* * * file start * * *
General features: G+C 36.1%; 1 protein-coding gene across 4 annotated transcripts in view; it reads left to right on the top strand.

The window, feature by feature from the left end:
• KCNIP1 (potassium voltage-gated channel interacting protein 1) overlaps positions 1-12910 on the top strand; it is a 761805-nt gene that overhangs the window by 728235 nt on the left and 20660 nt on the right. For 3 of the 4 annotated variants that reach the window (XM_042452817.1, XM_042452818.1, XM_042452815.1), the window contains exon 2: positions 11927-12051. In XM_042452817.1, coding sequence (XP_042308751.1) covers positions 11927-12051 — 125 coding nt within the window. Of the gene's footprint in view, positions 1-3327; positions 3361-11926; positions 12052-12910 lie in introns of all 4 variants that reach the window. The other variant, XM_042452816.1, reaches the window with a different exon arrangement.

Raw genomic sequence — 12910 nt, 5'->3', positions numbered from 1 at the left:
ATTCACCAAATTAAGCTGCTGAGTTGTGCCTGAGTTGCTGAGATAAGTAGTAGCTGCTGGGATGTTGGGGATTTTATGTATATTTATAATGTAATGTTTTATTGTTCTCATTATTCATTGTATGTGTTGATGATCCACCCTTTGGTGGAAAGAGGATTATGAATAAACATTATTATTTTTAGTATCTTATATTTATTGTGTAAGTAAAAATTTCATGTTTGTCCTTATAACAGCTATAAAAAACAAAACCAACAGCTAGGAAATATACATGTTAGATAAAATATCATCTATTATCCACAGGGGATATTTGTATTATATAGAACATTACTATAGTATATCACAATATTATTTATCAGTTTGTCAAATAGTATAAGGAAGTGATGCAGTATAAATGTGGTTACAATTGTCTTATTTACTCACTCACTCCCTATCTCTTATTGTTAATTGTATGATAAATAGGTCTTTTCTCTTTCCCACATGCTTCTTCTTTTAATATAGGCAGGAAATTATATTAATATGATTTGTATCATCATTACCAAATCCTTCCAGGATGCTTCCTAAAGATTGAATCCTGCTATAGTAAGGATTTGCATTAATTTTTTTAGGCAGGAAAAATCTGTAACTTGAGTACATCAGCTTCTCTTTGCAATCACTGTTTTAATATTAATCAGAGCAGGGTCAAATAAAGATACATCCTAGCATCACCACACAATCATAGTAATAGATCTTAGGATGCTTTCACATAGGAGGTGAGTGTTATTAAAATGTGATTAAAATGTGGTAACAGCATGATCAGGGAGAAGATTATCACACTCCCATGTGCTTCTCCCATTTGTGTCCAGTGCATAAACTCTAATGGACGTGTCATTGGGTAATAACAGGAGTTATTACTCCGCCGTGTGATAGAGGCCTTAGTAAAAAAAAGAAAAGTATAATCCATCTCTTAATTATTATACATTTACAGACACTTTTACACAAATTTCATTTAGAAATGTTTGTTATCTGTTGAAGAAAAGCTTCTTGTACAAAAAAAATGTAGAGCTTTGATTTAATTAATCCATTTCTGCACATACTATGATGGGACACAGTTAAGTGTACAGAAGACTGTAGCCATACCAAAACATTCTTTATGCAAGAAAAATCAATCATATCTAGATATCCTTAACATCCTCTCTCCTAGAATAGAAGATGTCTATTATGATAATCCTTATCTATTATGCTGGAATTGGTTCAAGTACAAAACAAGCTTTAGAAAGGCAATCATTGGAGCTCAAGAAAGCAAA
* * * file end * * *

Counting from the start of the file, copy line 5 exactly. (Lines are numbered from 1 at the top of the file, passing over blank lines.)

ATTCACCAAATTAAGCTGCTGAGTTGTGCCTGAGTTGCTGAGATAAGTAGTAGCTGCTGGGATGTTGGGGATTTTATGTATATTTATAATGTAATGTTTTATTGTTCTCATTATTCATTGTATGTGTTGATGATCCACCCTTTGGTGGAAAGAGGATTATGAATAAACATTATTATTTTTAGTATCTTATATTTATTGTGTAAGTAAAAATTTCATGTTTGTCCTTATAACAGCTATAAAAAACAAAACCAACAGCTAGGAAATATACATGTTAGATAAAATATCATCTATTATCCACAGGGGATATTTGTATTATATAGAACATTACTATAGTATATCACAATATTATTTATCAGTTTGTCAAATAGTATAAGGAAGTGATGCAGTATAAATGTGGTTACAATTGTCTTATTTACTCACTCACTCCCTATCTCTTATTGTTAATTGTATGATAAATAGGTCTTTTCTCTTTCCCACATGCTTCTTCTTTTAATATAGGCAGGAAATTATATTAATATGATTTGTATCATCATTACCAAATCCTTCCAGGATGCTTCCTAAAGATTGAATCCTGCTATAGTAAGGATTTGCATTAATTTTTTTAGGCAGGAAAAATCTGTAACTTGAGTACATCAGCTTCTCTTTGCAATCACTGTTTTAATATTAATCAGAGCAGGGTCAAATAAAGATACATCCTAGCATCACCACACAATCATAGTAATAGATCTTAGGATGCTTTCACATAGGAGGTGAGTGTTATTAAAATGTGATTAAAATGTGGTAACAGCATGATCAGGGAGAAGATTATCACACTCCCATGTGCTTCTCCCATTTGTGTCCAGTGCATAAACTCTAATGGACGTGTCATTGGGTAATAACAGGAGTTATTACTCCGCCGTGTGATAGAGGCCTTAGTAAAAAAAAGAAAAGTATAATCCATCTCTTAATTATTATACATTTACAGACACTTTTACACAAATTTCATTTAGAAATGTTTGTTATCTGTTGAAGAAAAGCTTCTTGTACAAAAAAAATGTAGAGCTTTGATTTAATTAATCCATTTCTGCACATACTATGATGGGACACAGTTAAGTGTACAGAAGACTGTAGCCATACCAAAACATTCTTTATGCAAGAAAAATCAATCATATCTAGATATCCTTAACATCCTCTCTCCTAGAATAGAAGATGTCTATTATGATAATCCTTATCTATTATGCTGGAATTGGTTCAAGTACAAAACAAGCTTTAGAAAGGCAATCATTGGAGCTCAAGAAAGCAAA